Changing dynamics demand an urgent reworking of crisis management processes
Today, most offices and many industrial facilities remain shuttered. Employees are scattered in a state of enforced refuge and we are all leaning heavily on technology for continuity-of-business. The onslaught of Coronavirus has upended the way we operate. It has asked tough questions of organisations large and small across the world and hard decisions are made on a daily basis often in response to quickly changing Government guidance. In the ‘fog’ of a global pandemic, immediate challenges can crowd out considerations that, while not seeming like urgent priorities, can have punishing and far-reaching consequences if ignored. For business, crisis management is chief among those considerations.
Most medium or large businesses have some measure of crisis planning in place. This will typically feature phased protocols and reasonably defined crisis management team roles and responsibilities. Some will contain forensic detail, carefully mapped stakeholders and a library of pre-drafted collaterals tailored to every conceivable crisis scenario. Many are housed within the pages of a ‘doorstep’ Crisis Management Manual (CMM). Others are found on selected desktops in various states of repair but whatever the format or state, until now, they offered peace of mind and a sense of defensive readiness. That legacy comfort may now be misplaced. In reality, the vast majority were written well prior to 2020 and the onslaught of a COVID-19.
No longer will you be able to hastily assemble the majority of your Crisis Management Team (CMT) in a designated ‘war room’ at a moment’s notice. Fast, informed and accurate decision making requires immediate input from the full CMT brain trust, but that resource may currently reside in a home-office in a different city, region or country, on the shoulder of a home-schooling child or on a call to a vulnerable or isolated parent. Others may even be battling the virus itself. It follows that CMM’s lacking remote accessibility, apps optimised for mobile or hyperlinks to critical content will severely undermine the execution and performance of crisis management. Enforced remote working won’t last forever but a higher ratio of remote working is a likely outcome across many organisations. Ergo, the assumptions and logistical principles on which your crisis management protocols are founded may no longer be fit for purpose.
All of these complications increase risk. First, the very nature of the current disruption increases organisational vulnerability given employee dispersal and the consequent challenges in swift, efficient internal communication. Second, some threats are amplified as has been seen with the uptick in cyber-attacks. These unprecedented circumstances mean previously manageable issues can escalate into a full-blown reputational crisis quickly.
Some companies may not have truly recognised the increased risk presented by the pandemic. Others may consider the circumstances temporary and not requiring of crisis protocols review. The reality however is that the operating environment has changed and risk profiles for many organisations are in flux. Moreover, if working habits are poised to change for the long-term there is an inevitability that crisis management protocols and procedures will have to undergo at least a degree of redesign. The square peg of pre-2020 crisis planning won’t fit into the circular hole of current and post COVID-19 corporate operational behaviours.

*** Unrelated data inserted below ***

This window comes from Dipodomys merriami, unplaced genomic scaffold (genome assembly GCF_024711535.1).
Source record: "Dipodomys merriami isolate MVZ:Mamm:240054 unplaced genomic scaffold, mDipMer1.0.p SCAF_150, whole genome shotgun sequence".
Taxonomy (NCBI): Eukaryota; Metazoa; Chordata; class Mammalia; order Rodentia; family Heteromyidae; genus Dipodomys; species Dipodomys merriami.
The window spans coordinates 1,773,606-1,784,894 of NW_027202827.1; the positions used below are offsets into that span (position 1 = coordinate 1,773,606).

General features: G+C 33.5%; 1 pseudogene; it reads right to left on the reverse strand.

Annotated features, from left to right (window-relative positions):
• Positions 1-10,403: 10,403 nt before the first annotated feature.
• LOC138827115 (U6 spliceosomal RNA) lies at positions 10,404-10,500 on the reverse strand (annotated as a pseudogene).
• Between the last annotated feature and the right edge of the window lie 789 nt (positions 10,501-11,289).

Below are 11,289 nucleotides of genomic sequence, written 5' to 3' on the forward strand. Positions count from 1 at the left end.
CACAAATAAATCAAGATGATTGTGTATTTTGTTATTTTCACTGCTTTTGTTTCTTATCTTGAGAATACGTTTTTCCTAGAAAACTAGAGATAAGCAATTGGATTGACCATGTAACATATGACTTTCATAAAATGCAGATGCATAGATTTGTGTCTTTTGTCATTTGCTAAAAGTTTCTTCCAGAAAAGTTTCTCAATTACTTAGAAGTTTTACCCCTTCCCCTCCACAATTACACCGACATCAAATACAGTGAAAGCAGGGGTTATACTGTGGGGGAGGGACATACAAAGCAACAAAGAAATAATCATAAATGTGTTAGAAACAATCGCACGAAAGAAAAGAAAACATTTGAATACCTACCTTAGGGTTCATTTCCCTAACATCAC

Now is the moment to carefully consider how processes can be adapted to new realities. The most reliable and efficient tools and platforms available must be deputised to make certain your reputation isn’t compromised by a weak link in the communications chain. The key crisis principles of identification, escalation, investigation and communication remain but the path to their smooth execution will have changed. Your spokespeople may be sat at the kitchen table and not ready to face journalists at an affected location. Your urgent media interviews may need to happen over video calls and a professional setting will need to be created. Organisations that haven’t amended their crisis protocols in light of changing dynamics may find themselves having to do so in the teeth of a reputational attack and waste the most important commodity available to them; time.
Kekst CNC understood the challenges many companies face in managing a crisis over a broader geography well before the spectre of today’s pandemic. In a digital world, containing a crisis within a market or locality is often impossible and the structure of many companies requires crisis management execution from several locations. Today, we are adapting our Situation Room digital crisis simulator to test the roll out of crisis management remotely and in multiple locations. Now, we are able to offer training entirely remotely or as a hybrid that fully reflects the current pandemic circumstance (and a likely post-COVID norm) where some people are on-site, and others are in multiple remote locations.
The world has changed and unless crisis management keeps pace, the heavy investment already made (in many cases) in crisis management protocols may be rendered useless. By the same token, a sober acceptance of this fact now will allow companies to make the necessary changes hopefully well ahead of a crisis emerging. Revisit your risk audit to identify new threats. Update your crisis manual and ensure it is digitally available, familiarise crisis management teams and undertake simulation exercises to stress test both the process and how your teams apply it in practice.
Adapting to a world in the grip of pandemic has given many organisations and their employees valuable first-hand experience of operating under serious pressure and actively managing a range of crisis. This puts many in good stead for handling future issues but now is the time to prepare in earnest.